The continued success of our organic sector demands that organic standards be robust, consistent and clear to stay meaningful and maintain the integrity of organic and the organic seal.
Twenty organic farmers—including one major league baseball player—stepped up to the plate for thousands of organic farmers throughout the country when they came to Washington in November to participate in the Organic Trade Association’s first Farmers Advisory Council fly-in and talk with lawmakers and policy officials about organic priorities in the 2018 Farm Bill.
Lawmakers from both sides of the aisle are stepping up to support the advancement of organic agriculture in the United States. These organic champions are publicly advocating for an equal playing field for organic farmers, more research devoted to organic-specific production challenges, and adequate funds for the National Organic Program to maintain the integrity of organic, prevent fraud and uphold organic’s strict standards.
As CEO of an organic marketing company that represents over four thousand acres of organic permanent crop production and more than one hundred and fifty different growers, there are always more than enough concerns to go around, from water, to labor, to new crop diseases. As if that were not enough, all of us, as organic industry players, are fighting the continued struggle of protecting the image and integrity of our common brand and mission: Organic.
Amy’s Kitchen has broken ground in Goshen, NY, for the construction of a 369,000-square-foot manufacturing and distribution center. Completion is scheduled for 2018, and will create 700 new jobs.
Aurora Organic Dairy Corp. is investing $100 million to build a new dairy processing and warehouse facility in Columbia, MO, to help facilitate distribution to the eastern United States. The company expects the plant to be fully operational in 2019.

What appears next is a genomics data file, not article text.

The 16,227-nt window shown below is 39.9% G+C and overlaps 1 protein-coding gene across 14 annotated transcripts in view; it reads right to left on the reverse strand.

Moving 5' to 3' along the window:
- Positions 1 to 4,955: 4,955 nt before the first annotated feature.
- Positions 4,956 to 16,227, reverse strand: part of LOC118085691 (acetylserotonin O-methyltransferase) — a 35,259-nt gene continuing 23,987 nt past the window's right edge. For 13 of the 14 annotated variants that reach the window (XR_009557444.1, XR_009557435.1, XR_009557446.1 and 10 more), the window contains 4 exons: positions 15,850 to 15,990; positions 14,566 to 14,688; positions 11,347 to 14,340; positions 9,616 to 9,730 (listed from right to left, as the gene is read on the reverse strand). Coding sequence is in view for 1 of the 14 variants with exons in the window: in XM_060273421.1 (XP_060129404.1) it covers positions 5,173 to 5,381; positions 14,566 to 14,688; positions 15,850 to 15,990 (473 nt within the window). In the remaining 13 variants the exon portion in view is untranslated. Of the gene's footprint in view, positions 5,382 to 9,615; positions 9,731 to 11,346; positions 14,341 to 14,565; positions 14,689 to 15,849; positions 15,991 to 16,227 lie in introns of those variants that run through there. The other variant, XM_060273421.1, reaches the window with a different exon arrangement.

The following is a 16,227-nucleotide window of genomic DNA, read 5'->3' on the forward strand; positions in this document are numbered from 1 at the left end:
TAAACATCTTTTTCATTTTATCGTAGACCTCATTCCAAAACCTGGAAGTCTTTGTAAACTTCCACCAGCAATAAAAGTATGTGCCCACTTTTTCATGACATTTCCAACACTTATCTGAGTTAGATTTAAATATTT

I am an organic cotton bale, grown in the U.S. In real life, I am 500 times this size, weighing approximately 500 pounds.
My 500-pound size can typically be produced on less than 1 acre, depending on weather conditions. I can produce 1,217 T-shirts, 215 pairs of jeans, 249 bed sheets or 4,321 socks.
But, I wasn’t always organic. Twenty-five years ago, I was grown conventionally with the help of numerous synthetically produced toxic pesticides and fertilizers. I will tell you how I got here.
Alice Rolls had worked with environmental non-profits for 30 years prior to becoming the Executive Director of Georgia Organics in 2004—a non-profit organization dedicated to connecting Georgia-produced organic food to Georgia families. At that time, there were only 25 certified organic farms in the state.
Organic Dietary Supplements
The Dietary Supplements Council first convened in August 2016 under the leadership of Bethany Davis from FoodState Inc. The aim of the council is to provide a forum for discussing issues, challenges and opportunities related to dietary supplements and to grow the organic supplement sector.
The Organic Trade Association (OTA) strongly recognizes the fundamental role organic seed plays in the success of a thriving organic farm system, and over the years has consistently supported the need to improve ongoing efforts to develop and use organic seed and planting stock. We acknowledge, however, that the organic regulations allow for the use of non-organic seed and/or planting stock when organic equivalent varieties are not available in the appropriate quantity, quality or form.